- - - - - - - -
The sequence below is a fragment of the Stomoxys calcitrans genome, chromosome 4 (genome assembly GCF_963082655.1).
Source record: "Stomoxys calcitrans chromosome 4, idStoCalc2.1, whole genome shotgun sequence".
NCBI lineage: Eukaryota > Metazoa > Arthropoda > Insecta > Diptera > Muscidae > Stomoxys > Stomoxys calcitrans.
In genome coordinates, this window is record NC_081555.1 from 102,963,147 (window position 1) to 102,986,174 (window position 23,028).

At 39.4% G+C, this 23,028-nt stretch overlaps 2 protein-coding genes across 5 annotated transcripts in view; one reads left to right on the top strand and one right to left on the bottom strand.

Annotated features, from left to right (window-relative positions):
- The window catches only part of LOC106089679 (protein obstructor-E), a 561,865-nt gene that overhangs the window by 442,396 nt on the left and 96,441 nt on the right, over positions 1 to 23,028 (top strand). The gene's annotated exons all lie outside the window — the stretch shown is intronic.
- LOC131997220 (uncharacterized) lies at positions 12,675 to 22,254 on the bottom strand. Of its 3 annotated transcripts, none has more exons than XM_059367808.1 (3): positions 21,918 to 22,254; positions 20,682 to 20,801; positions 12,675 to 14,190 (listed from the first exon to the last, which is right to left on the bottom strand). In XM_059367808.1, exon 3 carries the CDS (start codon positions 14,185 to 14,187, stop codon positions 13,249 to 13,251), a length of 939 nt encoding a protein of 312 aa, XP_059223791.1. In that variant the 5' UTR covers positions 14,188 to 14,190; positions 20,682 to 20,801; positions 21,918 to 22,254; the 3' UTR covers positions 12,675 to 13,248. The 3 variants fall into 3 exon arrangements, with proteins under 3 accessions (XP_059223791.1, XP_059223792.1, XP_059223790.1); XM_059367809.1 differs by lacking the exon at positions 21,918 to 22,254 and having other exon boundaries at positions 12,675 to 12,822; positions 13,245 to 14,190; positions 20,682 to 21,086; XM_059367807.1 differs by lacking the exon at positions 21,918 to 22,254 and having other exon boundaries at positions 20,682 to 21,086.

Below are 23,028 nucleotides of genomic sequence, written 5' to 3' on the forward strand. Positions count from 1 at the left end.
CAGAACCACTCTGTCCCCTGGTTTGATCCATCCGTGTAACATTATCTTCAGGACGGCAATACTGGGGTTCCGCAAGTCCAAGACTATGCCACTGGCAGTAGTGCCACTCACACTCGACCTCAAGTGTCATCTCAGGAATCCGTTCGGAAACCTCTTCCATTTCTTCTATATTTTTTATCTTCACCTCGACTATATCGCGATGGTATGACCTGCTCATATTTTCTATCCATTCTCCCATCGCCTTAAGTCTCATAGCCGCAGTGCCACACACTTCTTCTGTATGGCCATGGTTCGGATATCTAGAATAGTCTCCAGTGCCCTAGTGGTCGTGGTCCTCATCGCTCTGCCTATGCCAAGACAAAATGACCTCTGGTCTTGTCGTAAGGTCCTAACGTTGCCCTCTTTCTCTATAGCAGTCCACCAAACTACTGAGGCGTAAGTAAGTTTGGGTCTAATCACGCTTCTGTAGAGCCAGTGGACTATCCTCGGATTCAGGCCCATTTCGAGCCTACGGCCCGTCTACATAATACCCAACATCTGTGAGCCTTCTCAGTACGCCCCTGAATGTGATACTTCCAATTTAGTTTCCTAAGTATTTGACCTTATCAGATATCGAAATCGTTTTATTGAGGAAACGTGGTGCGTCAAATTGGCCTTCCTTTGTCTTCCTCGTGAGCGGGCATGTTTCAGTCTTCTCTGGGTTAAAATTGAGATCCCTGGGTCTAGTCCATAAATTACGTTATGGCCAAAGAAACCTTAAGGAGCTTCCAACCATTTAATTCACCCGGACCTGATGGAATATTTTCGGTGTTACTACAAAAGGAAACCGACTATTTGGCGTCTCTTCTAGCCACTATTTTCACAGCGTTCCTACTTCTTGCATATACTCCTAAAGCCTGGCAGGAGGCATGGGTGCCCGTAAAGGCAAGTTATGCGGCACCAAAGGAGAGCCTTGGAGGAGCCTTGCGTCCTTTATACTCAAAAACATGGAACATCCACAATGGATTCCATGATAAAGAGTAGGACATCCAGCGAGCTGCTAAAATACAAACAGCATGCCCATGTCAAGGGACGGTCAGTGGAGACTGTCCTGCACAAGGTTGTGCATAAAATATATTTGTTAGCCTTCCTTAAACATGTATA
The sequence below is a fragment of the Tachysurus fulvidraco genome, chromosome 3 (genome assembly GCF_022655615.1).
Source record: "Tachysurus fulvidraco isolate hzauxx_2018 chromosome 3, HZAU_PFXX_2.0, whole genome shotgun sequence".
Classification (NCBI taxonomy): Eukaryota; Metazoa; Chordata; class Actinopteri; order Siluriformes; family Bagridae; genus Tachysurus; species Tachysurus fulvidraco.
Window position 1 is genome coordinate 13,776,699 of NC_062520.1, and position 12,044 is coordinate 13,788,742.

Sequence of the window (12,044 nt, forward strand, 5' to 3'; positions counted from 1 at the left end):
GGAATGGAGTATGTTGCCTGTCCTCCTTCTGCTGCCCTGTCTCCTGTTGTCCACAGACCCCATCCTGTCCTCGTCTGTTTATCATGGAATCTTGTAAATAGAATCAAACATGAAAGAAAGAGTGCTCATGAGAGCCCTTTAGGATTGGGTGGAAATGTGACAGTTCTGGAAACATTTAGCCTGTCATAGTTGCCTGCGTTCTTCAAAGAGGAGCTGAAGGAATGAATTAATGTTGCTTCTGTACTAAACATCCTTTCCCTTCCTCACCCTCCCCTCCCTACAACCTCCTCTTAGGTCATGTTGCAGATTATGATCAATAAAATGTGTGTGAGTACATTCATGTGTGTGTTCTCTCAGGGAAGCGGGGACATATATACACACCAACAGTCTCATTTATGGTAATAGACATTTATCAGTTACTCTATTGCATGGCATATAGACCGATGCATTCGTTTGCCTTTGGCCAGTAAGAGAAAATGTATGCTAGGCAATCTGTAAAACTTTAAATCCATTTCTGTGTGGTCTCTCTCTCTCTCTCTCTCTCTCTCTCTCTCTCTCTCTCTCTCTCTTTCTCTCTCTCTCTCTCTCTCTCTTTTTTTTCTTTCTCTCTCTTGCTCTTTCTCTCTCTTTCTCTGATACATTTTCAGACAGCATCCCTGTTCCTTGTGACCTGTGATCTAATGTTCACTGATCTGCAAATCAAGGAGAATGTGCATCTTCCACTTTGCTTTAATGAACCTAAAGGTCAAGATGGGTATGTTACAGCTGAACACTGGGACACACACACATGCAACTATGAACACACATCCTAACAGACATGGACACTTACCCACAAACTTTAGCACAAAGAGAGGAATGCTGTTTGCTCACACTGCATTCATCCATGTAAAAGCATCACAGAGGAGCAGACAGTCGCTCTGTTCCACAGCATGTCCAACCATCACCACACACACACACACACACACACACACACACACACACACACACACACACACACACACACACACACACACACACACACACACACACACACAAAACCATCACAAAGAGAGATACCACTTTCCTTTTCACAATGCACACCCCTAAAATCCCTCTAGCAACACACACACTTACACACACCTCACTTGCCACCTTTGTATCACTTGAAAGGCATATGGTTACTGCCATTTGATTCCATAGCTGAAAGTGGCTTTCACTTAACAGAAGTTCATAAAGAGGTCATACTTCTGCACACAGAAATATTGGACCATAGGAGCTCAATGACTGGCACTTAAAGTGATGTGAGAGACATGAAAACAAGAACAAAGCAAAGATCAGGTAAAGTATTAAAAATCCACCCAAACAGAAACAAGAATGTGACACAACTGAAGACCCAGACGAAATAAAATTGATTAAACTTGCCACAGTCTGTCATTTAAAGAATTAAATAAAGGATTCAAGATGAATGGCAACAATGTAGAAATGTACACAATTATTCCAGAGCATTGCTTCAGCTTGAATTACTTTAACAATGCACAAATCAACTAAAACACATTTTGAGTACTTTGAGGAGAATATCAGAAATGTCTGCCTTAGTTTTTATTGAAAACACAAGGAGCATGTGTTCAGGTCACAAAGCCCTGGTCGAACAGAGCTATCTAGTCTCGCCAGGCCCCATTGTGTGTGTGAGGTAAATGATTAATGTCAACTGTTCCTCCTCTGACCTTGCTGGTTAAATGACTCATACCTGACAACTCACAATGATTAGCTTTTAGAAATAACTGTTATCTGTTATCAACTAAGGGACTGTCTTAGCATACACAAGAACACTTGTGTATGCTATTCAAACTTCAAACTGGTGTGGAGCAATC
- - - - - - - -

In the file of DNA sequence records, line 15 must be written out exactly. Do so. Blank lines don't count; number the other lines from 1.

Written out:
Sequence of the window (12,044 nt, forward strand, 5' to 3'; positions counted from 1 at the left end):